Manufacturing Engineering

The Benefits of Utilizing Engineering Teams in a Collaborative Environment

Imagine a team of people working on a project who don’t really know each other. Sure, they know they’re all trained to do the job – but what are their strengths? Their weaknesses? How can these people, thrown together, best work together to get results? Now image a team that work together every day, on every project. They know where each member excels and who should tackle each task. They cheesily finish each other sentences. Which team would you rather be part of?

Both employees and customers benefit when manufacturers create strong, versatile, long-term engineering teams. By developing a permanent team of engineers from different backgrounds who work together regularly, manufacturing firms foster an exciting environment of collaboration and cross-training that wouldn't be possible if work were compartmentalized.

The Anatomy of an Engineering Group

Each project is assigned to a cross-functional team of manufacturing engineers, each of whom has a specialty or area of expertise, such as project management, welding, machining, CNC programming or assembly.

Just as the individual people have specialties, each engineering team usually has its own unique area of concentration. One team, for example, may focus on large fabrication, another on complex assembly, and another on projects with a less-developed scope of work.

It is important to remember that all of these engineering teams are actually part of the same larger group. Each group of three will work together throughout the whole project, they will learn each other's specialties, what they value, how they think, how they gather information and the language that they use. Versatility is born from collaborating on a project that involves working closely with a team member who has a different skill set, exposing them to a vast range of specialties, backgrounds and methodologies. This makes them well-rounded engineers who are competent in a wide range of disciplines.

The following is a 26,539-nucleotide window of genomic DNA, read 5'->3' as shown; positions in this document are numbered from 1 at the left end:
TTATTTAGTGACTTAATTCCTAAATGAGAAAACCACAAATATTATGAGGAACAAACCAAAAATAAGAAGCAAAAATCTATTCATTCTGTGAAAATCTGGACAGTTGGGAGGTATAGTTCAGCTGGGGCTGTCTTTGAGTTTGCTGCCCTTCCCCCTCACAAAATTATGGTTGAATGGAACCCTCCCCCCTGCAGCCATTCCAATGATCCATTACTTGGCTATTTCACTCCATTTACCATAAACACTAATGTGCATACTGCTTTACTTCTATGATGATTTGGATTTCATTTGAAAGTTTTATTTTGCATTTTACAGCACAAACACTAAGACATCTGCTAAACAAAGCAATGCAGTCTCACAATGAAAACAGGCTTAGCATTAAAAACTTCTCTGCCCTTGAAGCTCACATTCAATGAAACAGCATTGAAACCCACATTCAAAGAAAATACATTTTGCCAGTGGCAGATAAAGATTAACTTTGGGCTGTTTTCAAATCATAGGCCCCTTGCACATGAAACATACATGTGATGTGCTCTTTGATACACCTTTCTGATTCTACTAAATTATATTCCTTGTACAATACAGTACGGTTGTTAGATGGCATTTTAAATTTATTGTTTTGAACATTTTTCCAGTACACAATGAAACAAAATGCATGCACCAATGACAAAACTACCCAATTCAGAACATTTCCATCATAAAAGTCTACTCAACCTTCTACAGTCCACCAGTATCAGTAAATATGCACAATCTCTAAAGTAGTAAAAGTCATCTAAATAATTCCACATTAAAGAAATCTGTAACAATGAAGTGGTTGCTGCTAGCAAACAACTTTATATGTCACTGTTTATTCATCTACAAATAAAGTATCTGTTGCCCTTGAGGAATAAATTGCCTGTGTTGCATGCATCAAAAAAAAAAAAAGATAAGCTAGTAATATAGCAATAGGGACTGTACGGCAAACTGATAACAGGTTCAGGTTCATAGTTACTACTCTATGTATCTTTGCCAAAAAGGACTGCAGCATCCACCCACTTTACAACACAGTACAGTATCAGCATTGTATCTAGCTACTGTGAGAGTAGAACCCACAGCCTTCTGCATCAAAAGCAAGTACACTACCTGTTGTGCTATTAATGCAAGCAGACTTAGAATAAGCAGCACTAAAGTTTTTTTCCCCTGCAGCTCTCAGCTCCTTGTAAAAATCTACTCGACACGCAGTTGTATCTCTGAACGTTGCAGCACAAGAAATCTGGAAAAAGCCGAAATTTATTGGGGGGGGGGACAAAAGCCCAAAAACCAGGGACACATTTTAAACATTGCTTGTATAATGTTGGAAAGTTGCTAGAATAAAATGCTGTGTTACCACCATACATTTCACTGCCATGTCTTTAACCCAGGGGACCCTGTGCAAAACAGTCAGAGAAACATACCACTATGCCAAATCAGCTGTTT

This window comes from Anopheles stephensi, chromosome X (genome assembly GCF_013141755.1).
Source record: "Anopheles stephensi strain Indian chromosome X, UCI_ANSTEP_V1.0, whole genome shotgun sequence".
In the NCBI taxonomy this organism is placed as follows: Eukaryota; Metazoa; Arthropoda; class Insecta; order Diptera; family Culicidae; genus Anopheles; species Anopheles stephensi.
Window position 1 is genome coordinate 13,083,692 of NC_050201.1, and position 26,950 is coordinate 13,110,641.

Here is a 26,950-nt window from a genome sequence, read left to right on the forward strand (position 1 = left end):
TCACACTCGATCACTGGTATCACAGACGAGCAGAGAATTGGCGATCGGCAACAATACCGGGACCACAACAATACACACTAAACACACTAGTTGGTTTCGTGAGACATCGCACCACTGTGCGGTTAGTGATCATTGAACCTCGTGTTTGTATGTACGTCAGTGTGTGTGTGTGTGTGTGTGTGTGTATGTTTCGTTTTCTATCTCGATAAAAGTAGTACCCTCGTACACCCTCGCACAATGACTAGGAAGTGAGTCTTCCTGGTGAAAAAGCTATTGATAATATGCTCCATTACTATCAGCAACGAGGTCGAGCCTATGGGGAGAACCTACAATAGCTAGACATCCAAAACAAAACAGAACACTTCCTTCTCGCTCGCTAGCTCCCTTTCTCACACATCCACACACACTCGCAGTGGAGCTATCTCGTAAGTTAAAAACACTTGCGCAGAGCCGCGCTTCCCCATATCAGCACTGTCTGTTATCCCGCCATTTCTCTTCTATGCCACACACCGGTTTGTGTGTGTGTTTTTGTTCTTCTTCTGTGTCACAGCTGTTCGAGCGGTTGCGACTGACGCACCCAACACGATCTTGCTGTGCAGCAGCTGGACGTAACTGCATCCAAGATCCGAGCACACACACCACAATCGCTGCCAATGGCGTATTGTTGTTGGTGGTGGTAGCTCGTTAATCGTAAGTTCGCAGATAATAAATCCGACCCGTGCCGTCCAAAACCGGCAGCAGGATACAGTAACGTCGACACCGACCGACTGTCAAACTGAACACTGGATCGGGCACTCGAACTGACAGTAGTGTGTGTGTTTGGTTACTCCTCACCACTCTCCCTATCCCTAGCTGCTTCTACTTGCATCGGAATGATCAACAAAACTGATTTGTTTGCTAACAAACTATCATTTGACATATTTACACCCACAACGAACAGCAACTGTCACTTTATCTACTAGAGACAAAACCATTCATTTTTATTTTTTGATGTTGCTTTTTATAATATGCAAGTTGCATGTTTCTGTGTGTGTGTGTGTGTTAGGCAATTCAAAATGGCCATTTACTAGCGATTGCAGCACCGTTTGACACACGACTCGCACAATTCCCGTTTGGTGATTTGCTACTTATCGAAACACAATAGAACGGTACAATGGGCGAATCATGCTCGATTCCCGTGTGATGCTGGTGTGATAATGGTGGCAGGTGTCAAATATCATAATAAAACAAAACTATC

Engineering Teams: A Win-Win for Everyone

This setup is enormously beneficial to all parties. The engineers get to work in an exciting environment in which they develop a versatile skill set. The manufacturer and client benefit because workflow is fluid and smooth, which improves efficiency and encourages communication. This formula only works if the team consists of permanent, long-term members who work in the same space and sit in the same room, with access to each other's projects, contract specs and drawings.

Collaboration vs. Compartmentalization

The alternative is a compartmentalized approach, which is far-less efficient. When work is divided up into segregated departments — a welding department, general assembly department, planning department, programming department, etc. — continuous workflow and idea-sharing is stifled. With the department setup, people in any given department handle that area — and only that area — of every project, making it impossible for them to grow as professionals or to contribute intellectually to other departments.

When working in an isolated department, engineers get their department's piece of one project on one day, and their department's piece of another project another day. This discourages collaboration and makes it much more challenging to maintain continuity in flow of thought from one day to the next. Collaborative teams, on the other hand, can focus and hone in on a single project for much longer periods of time, allowing both the individuals and the teams to hit and maintain their stride for the duration of a project.

Developing long-term cross-functional engineering teams encourages collaboration and the free flow of ideas. It makes engineers more versatile and valuable by repeatedly exposing them to different disciplines and different specialties. For customers, this formula increases the chance of a project being well planned and well executed. When everyone on the team can see and participate in the entire scope of the project — and everyone is cross-trained and competent to contribute to different disciplines — budgets and schedules are much more likely to be met.

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